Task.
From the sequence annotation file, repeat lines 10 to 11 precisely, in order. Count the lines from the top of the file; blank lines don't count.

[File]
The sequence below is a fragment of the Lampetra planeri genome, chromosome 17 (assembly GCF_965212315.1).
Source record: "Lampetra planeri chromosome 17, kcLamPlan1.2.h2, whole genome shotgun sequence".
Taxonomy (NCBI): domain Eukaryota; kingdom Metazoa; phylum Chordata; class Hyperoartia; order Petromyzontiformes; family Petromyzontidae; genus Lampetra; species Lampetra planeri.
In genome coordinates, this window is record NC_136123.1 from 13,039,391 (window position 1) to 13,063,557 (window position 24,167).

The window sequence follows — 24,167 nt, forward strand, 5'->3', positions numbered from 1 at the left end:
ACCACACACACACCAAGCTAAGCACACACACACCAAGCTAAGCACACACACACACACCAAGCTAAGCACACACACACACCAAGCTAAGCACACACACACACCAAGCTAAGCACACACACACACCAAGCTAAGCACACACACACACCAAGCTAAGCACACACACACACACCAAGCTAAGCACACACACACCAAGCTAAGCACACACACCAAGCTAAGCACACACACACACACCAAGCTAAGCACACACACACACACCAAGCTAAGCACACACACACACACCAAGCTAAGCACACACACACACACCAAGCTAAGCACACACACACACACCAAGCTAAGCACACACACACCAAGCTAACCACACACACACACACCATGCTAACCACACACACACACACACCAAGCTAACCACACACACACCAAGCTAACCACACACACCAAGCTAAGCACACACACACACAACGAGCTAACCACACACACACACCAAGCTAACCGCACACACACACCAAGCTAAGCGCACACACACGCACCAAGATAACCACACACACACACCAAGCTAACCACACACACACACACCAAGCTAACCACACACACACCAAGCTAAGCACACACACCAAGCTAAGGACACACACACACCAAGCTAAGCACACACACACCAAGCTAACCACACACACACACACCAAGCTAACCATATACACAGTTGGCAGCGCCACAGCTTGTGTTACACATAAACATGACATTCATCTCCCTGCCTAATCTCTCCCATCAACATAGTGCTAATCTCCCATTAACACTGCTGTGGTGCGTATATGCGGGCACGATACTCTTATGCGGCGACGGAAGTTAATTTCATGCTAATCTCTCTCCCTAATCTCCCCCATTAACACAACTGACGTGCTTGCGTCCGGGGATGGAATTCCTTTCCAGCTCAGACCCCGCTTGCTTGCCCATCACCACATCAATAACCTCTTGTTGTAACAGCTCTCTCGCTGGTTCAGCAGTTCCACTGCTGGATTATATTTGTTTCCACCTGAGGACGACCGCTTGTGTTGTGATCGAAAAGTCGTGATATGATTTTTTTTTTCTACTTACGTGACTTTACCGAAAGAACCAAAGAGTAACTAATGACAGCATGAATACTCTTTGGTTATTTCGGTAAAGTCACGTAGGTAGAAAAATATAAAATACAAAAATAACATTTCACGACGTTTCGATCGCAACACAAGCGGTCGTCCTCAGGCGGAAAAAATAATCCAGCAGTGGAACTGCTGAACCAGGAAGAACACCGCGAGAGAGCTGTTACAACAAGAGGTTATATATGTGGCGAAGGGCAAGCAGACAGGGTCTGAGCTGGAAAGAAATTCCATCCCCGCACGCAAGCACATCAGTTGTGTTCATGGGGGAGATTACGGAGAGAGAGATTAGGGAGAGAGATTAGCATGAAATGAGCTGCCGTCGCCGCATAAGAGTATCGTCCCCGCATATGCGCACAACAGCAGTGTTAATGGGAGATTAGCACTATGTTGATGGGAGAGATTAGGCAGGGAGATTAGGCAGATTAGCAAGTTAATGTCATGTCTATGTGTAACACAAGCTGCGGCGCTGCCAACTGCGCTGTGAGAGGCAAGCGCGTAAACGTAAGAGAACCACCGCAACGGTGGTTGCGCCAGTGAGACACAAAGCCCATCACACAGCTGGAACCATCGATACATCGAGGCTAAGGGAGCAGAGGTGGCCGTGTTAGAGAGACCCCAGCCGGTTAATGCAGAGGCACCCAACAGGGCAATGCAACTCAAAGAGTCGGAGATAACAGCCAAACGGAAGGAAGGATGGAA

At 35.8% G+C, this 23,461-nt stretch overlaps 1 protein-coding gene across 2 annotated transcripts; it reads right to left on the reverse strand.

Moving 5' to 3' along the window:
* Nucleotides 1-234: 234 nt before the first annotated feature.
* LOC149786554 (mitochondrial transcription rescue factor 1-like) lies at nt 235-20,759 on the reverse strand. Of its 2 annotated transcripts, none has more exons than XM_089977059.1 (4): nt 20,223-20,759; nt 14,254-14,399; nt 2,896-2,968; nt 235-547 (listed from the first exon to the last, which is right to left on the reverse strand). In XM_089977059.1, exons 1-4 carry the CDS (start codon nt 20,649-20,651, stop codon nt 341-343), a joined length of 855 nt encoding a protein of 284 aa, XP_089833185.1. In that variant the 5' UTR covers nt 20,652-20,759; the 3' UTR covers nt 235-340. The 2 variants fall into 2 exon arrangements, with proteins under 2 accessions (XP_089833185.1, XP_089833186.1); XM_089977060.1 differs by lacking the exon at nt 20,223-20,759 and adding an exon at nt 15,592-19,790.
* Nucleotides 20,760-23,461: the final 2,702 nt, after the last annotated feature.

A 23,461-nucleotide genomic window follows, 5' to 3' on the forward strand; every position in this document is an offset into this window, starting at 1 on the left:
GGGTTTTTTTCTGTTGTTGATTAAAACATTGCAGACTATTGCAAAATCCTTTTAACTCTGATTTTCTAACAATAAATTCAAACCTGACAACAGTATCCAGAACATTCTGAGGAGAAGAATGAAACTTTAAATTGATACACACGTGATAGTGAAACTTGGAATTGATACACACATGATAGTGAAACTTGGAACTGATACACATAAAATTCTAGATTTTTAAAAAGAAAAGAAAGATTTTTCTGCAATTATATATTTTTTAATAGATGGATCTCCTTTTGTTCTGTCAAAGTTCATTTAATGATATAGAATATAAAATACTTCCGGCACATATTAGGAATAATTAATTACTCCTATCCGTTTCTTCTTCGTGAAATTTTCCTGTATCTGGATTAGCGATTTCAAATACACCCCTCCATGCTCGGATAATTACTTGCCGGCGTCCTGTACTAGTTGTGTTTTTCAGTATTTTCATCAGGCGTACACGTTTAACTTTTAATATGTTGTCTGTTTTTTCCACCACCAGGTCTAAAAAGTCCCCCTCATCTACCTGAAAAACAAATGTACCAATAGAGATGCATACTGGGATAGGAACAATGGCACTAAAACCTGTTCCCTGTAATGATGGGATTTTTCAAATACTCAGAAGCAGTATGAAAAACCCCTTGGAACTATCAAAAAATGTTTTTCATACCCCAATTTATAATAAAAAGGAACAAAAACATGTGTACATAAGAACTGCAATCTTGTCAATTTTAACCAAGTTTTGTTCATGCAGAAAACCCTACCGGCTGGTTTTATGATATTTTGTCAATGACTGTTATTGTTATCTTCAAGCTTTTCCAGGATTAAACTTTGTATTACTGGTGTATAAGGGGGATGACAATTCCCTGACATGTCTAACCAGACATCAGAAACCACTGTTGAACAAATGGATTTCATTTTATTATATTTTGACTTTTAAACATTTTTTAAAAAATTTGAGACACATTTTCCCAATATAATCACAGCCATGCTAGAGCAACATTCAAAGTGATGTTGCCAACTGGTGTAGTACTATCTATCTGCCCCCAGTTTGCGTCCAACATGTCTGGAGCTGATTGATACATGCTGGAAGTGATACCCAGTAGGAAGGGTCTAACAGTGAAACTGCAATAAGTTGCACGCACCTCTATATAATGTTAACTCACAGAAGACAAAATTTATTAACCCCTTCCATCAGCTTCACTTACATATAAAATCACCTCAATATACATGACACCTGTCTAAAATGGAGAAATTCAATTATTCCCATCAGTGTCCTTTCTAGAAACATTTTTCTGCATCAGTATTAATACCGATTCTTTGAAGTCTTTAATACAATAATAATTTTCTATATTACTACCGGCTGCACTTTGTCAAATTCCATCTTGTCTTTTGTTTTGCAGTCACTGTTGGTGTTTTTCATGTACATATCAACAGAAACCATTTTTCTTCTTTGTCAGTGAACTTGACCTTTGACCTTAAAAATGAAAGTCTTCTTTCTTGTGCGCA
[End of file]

* LOC149786554 (mitochondrial transcription rescue factor 1-like) lies at nt 235-20,759 on the reverse strand. Of its 2 annotated transcripts, none has more exons than XM_089977059.1 (4): nt 20,223-20,759; nt 14,254-14,399; nt 2,896-2,968; nt 235-547 (listed from the first exon to the last, which is right to left on the reverse strand). In XM_089977059.1, exons 1-4 carry the CDS (start codon nt 20,649-20,651, stop codon nt 341-343), a joined length of 855 nt encoding a protein of 284 aa, XP_089833185.1. In that variant the 5' UTR covers nt 20,652-20,759; the 3' UTR covers nt 235-340. The 2 variants fall into 2 exon arrangements, with proteins under 2 accessions (XP_089833185.1, XP_089833186.1); XM_089977060.1 differs by lacking the exon at nt 20,223-20,759 and adding an exon at nt 15,592-19,790.
* Nucleotides 20,760-23,461: the final 2,702 nt, after the last annotated feature.